TORONTO — One more bucket and maybe the Pacers’ Paul George would’ve had some hardware to commemorate his Sunday night showing in Toronto.
George’s 41 points during Sunday night’s All-Star performance, part of a 196-173 loss by the Eastern Conference, was one shy of Wilt Chamberlain’s All-Star record. However, George’s nine 3-pointers were a record, and the 173 points scored by his team were more than any All-Star team had scored before Sunday. Unfortunately, the West’s 196 shattered the former high of 163 as well.
“I think to start out, everyone wants a chance to win MVP in the All-Star Game,” said George, who lost out on the award to the Thunder’s Russell Westbrook. “That was definitely a goal.”
George is certainly one of the NBA’s 15 best players, but this night’s performance — and the possible All-NBA season he is having — weren’t necessarily a given.
It wasn’t that long ago that George was rehabbing a broken leg, one which he shattered in August of 2014 during Team USA’s opening scrimmage before the team shipped off to win the FIBA World Cup. George missed almost all of last season before returning in April to play limited minutes in the final six contests for a Pacers team that was out of the playoff picture.
“I had a hard-fought summer, hard-fought rehab year,” George said. “It was just a very upward climb. It took every day and really every moment of rehab to get through it. There were a lot of days where I felt like I was down and out, but just stayed with it.”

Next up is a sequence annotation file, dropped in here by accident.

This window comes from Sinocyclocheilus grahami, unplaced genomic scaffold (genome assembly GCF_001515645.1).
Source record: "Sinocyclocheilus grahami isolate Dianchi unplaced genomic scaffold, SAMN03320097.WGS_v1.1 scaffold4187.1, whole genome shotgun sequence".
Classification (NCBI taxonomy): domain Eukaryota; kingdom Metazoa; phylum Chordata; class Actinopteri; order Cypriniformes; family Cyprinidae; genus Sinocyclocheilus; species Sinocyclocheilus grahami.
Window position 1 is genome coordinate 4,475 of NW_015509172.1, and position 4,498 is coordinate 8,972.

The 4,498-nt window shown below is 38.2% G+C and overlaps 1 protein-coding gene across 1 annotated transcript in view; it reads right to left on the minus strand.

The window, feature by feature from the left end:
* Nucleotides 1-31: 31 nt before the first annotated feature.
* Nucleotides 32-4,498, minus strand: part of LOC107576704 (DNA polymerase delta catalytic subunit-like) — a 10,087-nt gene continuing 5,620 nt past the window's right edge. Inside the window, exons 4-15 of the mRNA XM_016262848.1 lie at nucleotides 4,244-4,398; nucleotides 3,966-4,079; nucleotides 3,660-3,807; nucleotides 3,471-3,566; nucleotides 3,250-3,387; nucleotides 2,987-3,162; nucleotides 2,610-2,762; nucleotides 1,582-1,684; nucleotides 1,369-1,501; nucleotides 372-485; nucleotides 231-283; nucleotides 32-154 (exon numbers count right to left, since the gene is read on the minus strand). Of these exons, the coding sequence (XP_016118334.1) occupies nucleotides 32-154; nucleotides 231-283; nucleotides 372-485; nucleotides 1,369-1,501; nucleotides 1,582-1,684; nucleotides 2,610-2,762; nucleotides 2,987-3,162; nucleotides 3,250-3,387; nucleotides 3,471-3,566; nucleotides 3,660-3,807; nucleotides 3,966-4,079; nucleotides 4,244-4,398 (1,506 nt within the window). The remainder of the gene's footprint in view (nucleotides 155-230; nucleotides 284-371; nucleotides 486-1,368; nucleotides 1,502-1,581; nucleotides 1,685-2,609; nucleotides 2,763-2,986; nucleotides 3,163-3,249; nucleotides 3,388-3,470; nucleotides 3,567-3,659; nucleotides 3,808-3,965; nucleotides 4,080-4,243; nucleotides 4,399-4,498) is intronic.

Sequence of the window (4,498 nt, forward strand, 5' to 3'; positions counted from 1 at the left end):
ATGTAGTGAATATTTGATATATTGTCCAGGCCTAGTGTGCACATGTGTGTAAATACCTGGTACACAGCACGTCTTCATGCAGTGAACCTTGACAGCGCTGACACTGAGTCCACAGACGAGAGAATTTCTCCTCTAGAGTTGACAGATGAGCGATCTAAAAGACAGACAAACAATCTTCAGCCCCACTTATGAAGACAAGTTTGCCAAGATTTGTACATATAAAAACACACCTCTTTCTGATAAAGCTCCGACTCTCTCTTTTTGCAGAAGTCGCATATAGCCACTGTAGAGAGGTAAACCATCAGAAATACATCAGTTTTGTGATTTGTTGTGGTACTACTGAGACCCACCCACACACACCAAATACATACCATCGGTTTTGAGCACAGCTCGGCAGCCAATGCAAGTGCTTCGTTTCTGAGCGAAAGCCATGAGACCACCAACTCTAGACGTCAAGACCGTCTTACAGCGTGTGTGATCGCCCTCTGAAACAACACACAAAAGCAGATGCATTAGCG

It was more than just an unfortunate development. The Pacers wing made All-NBA Third-Teams as a 22- and 23-year-old in 2013 and 2014. And the leg injury was an obvious hurdle. From the outside, though, it appears George, with or without a healthy stub, jumped it with ease.
“I’m actually amazed looking at him,” Western Conference All-Star coach Gregg Popovich said. “Every time he runs up and down the floor and jumps for those dunks and everything, I’m thinking, wow, the human body must be amazing. It really must be amazing.”
Sunday night wasn’t out of character for the now 25-year-old George. He’s in the midst of the best season of his career. He remains one of the NBA’s best defensive players. On top of that, he’s posting career-high efficiency numbers while shooting more than ever before.
Efficiency and usage are supposed to have inverse relationships. Unless you’re getting better. That’s exactly what’s happening with George, who has helped the currently No. 6-seeded Pacers back into the Eastern Conference playoff picture after a one-year hiatus from April and May basketball.
“To come back and play at that level athletically, it just stuns me every time I see him out there,” Popovich continued. “… I know it’s taken him a while, but it’s pretty incredible. It’s great that he’s back.”
It’s meaningful that George is playing like this, even in a game where meaning is hard to come by. When LeBron James was asked if passing Kobe Bryant on Sunday to become the all-time scoring leader in All-Star Game history meant anything, for example, he shrugged it off.
“It means absolutely nothing,” he deadpanned.
The individual act of George coming within a point of Wilt means similarly little — even if approaching any WILT scoring record is all-caps deserving. Solely dropping in nine triples doesn’t mean anything, either. But there is some symbolism behind it.